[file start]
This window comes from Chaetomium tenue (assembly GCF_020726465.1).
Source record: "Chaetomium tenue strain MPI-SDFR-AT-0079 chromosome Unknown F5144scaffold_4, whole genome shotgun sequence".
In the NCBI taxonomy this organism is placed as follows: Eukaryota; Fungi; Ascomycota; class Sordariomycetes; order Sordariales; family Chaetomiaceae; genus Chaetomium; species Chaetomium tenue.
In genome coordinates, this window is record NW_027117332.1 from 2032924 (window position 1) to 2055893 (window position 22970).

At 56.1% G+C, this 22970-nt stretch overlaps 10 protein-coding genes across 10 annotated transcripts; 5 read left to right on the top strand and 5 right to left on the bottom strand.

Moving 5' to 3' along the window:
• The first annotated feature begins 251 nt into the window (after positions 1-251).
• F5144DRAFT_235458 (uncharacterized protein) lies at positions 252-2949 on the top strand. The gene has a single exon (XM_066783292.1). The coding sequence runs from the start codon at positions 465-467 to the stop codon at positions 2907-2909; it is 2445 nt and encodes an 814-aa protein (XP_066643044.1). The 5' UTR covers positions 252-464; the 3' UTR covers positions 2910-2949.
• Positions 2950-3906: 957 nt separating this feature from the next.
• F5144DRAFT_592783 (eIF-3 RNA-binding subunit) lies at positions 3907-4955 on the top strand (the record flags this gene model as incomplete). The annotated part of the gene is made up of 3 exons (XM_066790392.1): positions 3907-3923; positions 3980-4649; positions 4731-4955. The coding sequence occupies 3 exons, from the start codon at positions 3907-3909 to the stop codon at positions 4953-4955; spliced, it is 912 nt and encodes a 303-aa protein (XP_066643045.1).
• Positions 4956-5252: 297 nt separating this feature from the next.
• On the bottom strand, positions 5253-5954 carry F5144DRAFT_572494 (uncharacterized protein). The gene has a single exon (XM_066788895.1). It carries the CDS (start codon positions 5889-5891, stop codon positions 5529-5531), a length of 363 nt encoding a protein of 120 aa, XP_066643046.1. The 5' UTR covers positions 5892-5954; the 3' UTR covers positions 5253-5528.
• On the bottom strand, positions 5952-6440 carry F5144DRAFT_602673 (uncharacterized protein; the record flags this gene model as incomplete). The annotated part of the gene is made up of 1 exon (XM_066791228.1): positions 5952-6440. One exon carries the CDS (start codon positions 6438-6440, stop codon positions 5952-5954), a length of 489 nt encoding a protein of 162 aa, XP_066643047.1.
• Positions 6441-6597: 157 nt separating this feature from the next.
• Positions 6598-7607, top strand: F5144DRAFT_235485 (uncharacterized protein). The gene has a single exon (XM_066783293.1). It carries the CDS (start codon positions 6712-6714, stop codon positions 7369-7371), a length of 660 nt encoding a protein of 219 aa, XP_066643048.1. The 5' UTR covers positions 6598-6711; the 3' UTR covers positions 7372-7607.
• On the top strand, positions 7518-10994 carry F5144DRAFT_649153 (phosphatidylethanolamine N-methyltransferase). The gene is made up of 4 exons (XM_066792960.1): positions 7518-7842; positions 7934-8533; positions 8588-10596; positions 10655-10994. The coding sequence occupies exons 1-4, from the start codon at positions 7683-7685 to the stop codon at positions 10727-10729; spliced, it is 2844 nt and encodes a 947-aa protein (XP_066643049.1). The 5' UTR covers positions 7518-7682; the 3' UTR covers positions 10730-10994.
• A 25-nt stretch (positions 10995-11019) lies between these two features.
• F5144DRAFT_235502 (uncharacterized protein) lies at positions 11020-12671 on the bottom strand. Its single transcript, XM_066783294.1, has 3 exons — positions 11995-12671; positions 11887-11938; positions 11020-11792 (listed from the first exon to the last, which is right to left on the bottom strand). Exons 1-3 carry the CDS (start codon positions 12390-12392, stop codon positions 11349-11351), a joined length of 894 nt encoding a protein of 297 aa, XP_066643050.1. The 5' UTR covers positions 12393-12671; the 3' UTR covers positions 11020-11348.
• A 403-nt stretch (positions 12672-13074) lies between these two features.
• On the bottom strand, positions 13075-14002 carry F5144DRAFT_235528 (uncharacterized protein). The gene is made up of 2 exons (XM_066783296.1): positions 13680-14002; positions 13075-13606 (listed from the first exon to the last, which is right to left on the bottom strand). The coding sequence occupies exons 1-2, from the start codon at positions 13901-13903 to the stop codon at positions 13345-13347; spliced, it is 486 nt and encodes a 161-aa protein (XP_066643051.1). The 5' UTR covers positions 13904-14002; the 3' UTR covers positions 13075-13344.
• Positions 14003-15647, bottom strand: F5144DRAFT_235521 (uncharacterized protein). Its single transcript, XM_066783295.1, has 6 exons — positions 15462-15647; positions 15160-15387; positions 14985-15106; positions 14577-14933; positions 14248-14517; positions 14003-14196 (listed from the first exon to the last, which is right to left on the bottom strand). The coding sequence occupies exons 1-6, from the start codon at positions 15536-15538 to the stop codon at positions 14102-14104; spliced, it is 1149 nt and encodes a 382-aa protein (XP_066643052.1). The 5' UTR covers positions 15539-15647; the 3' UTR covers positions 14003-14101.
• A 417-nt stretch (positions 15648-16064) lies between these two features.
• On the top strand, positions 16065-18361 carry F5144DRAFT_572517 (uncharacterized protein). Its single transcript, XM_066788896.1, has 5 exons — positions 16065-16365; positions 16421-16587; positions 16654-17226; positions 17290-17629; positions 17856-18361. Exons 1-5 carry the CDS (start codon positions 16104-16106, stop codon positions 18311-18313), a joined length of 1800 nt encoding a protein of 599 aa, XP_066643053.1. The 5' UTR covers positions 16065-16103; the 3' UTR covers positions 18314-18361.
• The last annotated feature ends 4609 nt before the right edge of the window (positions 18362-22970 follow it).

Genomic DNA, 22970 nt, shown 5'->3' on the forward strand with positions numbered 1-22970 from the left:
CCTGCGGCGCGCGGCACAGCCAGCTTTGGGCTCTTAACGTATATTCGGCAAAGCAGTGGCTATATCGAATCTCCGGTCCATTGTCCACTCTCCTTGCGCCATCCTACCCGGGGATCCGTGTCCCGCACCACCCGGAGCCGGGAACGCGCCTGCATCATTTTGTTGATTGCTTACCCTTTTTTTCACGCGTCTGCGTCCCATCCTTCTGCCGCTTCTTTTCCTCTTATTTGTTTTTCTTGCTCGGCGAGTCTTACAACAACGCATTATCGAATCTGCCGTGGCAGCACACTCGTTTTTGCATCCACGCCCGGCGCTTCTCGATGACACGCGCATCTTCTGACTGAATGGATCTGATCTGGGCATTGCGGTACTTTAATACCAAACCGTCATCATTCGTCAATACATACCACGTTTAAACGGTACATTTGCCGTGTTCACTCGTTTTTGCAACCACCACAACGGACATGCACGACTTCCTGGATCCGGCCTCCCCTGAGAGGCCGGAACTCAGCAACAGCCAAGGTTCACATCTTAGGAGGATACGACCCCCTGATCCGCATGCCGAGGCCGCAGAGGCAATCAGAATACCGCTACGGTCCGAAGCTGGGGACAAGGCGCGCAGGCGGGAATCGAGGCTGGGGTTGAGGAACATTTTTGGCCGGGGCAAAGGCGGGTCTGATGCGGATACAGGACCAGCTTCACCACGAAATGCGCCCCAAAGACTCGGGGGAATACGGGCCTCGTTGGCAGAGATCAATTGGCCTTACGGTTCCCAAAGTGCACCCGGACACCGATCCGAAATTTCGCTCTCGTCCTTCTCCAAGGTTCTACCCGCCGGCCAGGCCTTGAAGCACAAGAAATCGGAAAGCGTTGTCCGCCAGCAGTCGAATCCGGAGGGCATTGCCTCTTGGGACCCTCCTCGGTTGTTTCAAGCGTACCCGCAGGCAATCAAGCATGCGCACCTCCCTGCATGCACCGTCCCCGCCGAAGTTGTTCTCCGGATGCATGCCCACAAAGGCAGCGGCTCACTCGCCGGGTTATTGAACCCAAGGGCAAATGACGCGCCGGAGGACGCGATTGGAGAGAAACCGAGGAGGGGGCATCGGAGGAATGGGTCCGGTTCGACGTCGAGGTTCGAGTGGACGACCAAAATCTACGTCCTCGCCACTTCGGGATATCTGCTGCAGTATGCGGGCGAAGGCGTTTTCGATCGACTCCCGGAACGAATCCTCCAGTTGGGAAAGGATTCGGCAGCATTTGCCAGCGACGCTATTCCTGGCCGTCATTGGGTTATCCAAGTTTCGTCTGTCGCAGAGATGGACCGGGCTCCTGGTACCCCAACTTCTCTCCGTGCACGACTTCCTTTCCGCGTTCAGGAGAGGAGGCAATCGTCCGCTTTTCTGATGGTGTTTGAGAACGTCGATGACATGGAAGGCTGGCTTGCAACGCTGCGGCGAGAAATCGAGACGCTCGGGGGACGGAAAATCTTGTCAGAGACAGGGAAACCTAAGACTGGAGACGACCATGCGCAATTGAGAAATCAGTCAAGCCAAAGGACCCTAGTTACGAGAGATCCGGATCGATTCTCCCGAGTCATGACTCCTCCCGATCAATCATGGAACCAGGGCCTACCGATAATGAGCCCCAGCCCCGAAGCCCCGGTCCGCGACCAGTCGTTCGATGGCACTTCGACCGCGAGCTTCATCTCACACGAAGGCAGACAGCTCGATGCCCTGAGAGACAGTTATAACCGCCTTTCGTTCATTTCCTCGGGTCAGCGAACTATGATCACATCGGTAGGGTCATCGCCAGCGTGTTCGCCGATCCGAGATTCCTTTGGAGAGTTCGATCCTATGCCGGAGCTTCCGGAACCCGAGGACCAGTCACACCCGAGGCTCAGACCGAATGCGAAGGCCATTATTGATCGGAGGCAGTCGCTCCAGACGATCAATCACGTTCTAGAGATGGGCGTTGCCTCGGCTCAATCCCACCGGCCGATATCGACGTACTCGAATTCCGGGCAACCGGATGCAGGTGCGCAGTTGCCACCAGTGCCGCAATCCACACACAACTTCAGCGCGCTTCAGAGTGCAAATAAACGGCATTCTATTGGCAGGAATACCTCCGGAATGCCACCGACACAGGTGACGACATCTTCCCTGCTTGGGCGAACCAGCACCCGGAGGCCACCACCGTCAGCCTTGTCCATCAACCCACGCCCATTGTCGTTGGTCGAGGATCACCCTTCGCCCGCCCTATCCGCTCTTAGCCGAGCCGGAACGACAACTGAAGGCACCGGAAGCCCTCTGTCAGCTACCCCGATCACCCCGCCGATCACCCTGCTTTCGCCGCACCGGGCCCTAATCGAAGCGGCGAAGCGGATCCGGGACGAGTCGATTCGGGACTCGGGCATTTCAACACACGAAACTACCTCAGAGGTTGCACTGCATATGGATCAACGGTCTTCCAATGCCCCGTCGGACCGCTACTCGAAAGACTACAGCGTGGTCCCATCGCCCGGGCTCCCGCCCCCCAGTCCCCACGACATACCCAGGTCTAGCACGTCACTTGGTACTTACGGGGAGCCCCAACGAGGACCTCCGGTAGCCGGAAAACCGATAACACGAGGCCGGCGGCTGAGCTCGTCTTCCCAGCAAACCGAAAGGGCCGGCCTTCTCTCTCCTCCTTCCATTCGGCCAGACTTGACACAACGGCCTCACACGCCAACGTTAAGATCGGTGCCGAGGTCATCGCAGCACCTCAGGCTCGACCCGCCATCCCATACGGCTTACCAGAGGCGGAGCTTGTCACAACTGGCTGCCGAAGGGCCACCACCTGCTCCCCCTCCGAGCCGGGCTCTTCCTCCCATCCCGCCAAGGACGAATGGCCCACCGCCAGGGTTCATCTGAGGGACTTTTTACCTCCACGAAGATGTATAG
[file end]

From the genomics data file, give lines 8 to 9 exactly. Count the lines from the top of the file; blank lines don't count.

• F5144DRAFT_235458 (uncharacterized protein) lies at positions 252-2949 on the top strand. The gene has a single exon (XM_066783292.1). The coding sequence runs from the start codon at positions 465-467 to the stop codon at positions 2907-2909; it is 2445 nt and encodes an 814-aa protein (XP_066643044.1). The 5' UTR covers positions 252-464; the 3' UTR covers positions 2910-2949.
• Positions 2950-3906: 957 nt separating this feature from the next.